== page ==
Second, it cannot be regarded as a “thing” in the property law. Based on the principle of legal property rights, Bitcoin cannot be regarded as a property under the crop rights law without clear provisions of the law.
In summary, the state does not prohibit Bitcoin’s activities as virtual goods, except for the activities that Bitcoin is engaged in as legal tender and the activities specified in paragraph 3 above.
Scholars have divided Chinese judicial rulings and disputes involving virtual currency into five categories:
(1) Disputes over the return of unjustified profits of Bitcoin
Bitcoin unjust enrichment disputes refer to the return disputes between investment platforms and investors due to misallocation of Bitcoins. Typical cases include: Li Moufeng and Putao Technology Company’s improper profit return dispute, and Xinpaybao Company and Chen Moufeng’s improper profit return dispute. Regarding Bitcoin-related improper profit return disputes, the current judgments are more consistent. Although Bitcoin is not a legal tender, it does not prevent Bitcoin as a property in the general sense from being legally protected. Therefore, as long as there is legal On the basis of return, the courts all supported the return request. For example, in a dispute between Li Moufeng and Putao Technology Co., Ltd. on the return of improper profits, the court said whether Putao Technology Co., Ltd. established a Bitcoin online trading platform in violation of relevant regulations. This does not affect Li Moufeng’s responsibility for the return of the corresponding benefits due to lack of legal basis. responsibility. In the dispute between Xinpaybao Company and Chen Moufeng on the return of improper profits, the court stated that the country has not recognized the currency properties of so-called “virtual currency” such as Ether and prohibits its use as currency for financial activities such as circulation, but it did not deny Ether. It can be equally protected by law as a property in the general legal sense.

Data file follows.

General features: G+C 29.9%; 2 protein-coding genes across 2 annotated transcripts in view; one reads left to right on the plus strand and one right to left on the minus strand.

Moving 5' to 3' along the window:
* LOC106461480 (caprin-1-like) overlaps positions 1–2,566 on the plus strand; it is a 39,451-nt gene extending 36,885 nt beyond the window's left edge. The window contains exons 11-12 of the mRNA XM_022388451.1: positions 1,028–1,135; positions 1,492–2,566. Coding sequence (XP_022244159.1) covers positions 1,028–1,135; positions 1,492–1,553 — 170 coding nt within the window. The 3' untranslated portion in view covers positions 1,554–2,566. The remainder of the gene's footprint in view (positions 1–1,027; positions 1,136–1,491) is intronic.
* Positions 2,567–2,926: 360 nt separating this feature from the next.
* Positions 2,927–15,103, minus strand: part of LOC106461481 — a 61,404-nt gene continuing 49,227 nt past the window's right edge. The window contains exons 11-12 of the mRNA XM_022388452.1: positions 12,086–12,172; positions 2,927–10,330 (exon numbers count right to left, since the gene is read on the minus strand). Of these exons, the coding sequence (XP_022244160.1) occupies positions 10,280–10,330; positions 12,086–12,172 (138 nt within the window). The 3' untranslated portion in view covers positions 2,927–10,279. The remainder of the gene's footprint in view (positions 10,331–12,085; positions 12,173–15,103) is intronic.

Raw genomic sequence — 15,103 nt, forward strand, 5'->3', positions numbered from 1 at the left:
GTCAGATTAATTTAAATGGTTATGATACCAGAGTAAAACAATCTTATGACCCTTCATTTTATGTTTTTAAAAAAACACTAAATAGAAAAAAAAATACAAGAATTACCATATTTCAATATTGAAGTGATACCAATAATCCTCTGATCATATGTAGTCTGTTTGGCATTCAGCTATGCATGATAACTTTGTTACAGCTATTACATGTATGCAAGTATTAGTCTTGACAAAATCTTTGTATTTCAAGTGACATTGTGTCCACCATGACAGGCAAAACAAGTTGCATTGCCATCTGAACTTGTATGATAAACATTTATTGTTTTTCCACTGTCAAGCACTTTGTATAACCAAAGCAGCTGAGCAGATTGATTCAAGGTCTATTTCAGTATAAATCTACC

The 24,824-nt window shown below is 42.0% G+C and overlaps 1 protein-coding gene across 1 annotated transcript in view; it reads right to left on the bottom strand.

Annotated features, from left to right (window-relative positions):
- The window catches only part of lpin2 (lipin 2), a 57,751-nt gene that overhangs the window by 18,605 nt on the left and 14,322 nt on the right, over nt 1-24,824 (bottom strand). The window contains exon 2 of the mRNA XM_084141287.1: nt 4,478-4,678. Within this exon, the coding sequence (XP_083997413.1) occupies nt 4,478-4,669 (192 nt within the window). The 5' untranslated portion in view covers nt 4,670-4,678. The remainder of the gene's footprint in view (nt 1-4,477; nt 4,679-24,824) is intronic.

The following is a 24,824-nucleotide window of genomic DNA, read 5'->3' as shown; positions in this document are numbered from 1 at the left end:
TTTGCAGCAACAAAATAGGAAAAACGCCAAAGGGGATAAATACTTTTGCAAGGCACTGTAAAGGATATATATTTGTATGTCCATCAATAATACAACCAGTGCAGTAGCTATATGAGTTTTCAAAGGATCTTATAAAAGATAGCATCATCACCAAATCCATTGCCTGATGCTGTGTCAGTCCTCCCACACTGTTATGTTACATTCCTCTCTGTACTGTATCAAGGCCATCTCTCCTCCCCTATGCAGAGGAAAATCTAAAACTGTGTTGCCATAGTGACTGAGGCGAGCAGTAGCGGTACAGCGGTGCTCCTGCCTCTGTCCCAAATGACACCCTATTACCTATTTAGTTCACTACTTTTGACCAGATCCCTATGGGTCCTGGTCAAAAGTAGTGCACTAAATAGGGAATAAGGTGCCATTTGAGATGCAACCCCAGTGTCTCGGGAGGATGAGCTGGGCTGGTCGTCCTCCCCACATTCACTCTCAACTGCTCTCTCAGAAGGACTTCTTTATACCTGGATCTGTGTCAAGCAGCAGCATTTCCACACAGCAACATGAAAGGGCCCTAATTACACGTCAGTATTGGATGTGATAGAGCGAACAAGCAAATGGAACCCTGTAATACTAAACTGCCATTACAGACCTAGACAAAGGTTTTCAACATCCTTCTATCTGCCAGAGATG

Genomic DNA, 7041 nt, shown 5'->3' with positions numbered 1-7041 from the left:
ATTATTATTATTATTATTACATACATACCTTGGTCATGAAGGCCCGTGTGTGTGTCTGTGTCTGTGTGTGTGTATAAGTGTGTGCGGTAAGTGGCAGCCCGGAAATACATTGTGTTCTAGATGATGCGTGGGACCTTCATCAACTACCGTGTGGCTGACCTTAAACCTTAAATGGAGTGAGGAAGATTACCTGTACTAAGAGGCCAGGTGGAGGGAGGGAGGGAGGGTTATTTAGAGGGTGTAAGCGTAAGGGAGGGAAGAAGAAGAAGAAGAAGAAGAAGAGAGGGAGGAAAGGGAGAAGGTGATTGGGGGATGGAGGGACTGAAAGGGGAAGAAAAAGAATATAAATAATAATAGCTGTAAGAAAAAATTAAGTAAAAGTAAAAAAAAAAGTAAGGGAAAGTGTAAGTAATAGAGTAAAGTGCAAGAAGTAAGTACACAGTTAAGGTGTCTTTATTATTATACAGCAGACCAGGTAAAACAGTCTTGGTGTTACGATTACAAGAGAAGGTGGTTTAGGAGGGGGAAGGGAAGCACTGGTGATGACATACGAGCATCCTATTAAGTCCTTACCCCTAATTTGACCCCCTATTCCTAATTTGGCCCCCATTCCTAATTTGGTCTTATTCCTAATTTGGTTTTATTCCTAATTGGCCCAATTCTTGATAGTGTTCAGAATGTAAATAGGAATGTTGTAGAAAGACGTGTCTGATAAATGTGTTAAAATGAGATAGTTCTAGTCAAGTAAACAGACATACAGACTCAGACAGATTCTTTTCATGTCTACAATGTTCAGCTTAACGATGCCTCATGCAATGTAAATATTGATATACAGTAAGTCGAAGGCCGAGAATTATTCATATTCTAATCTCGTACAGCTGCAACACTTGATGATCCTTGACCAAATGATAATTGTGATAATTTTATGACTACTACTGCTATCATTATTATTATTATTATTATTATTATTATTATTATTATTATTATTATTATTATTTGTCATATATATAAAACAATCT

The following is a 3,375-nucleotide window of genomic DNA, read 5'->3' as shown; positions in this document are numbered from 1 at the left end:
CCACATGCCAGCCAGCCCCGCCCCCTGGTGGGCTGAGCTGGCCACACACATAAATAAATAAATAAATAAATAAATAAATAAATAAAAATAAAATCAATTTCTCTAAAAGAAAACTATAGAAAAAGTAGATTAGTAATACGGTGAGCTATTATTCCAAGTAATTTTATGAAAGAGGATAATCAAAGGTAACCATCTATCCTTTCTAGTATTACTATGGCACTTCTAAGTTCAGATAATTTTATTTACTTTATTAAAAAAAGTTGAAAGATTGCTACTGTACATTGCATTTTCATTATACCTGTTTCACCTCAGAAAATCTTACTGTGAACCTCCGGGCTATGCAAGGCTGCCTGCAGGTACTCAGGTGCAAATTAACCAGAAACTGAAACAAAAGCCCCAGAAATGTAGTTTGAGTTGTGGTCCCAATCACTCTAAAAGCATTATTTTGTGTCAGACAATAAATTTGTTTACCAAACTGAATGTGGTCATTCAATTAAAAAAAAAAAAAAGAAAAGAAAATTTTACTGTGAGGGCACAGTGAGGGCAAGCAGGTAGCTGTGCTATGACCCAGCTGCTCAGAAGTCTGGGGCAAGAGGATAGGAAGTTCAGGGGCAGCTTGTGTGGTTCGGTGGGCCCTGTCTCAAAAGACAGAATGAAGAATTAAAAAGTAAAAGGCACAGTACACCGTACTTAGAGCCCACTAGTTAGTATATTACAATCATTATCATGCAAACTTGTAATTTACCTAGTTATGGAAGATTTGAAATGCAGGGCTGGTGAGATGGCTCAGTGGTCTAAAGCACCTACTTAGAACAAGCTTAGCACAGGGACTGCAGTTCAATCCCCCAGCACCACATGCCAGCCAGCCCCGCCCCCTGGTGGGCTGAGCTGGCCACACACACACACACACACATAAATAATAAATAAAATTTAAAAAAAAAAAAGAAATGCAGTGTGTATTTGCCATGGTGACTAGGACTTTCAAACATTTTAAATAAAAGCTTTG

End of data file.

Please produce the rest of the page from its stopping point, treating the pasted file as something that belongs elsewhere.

(2) Disputes over the purchase of Bitcoin mining machines
Bitcoin mining machine purchase disputes are mainly disputes caused by the purchase of Bitcoin mining machines between natural persons. Specific cases include: Zhang’s sales contract dispute and the first domestic Bitcoin mining machine dispute. Regarding Bitcoin mining machine purchase disputes, the current judgments on such disputes are more consistent. The mining machine itself, as a kind of goods, is not prohibited by laws and regulations. Therefore, the purchase of mining machines is legal and effective. Disputes about mining machines are equivalent to the handling of general disputes over the sale of goods.
(3) Bitcoin transfer disputes
Bitcoin transfer disputes refer to Bitcoin transfer disputes between natural persons. Specific cases include: disputes over sales contracts between Tan Mouyuan and Tan, and disputes over equity transfer contracts decided by the Shenzhen Court of International Arbitration. Regarding Bitcoin transfer disputes, the current rulings are not consistent, and they are mainly divided into two categories:
1. The transaction is not protected by law, and the consequences of the behavior are borne by the principal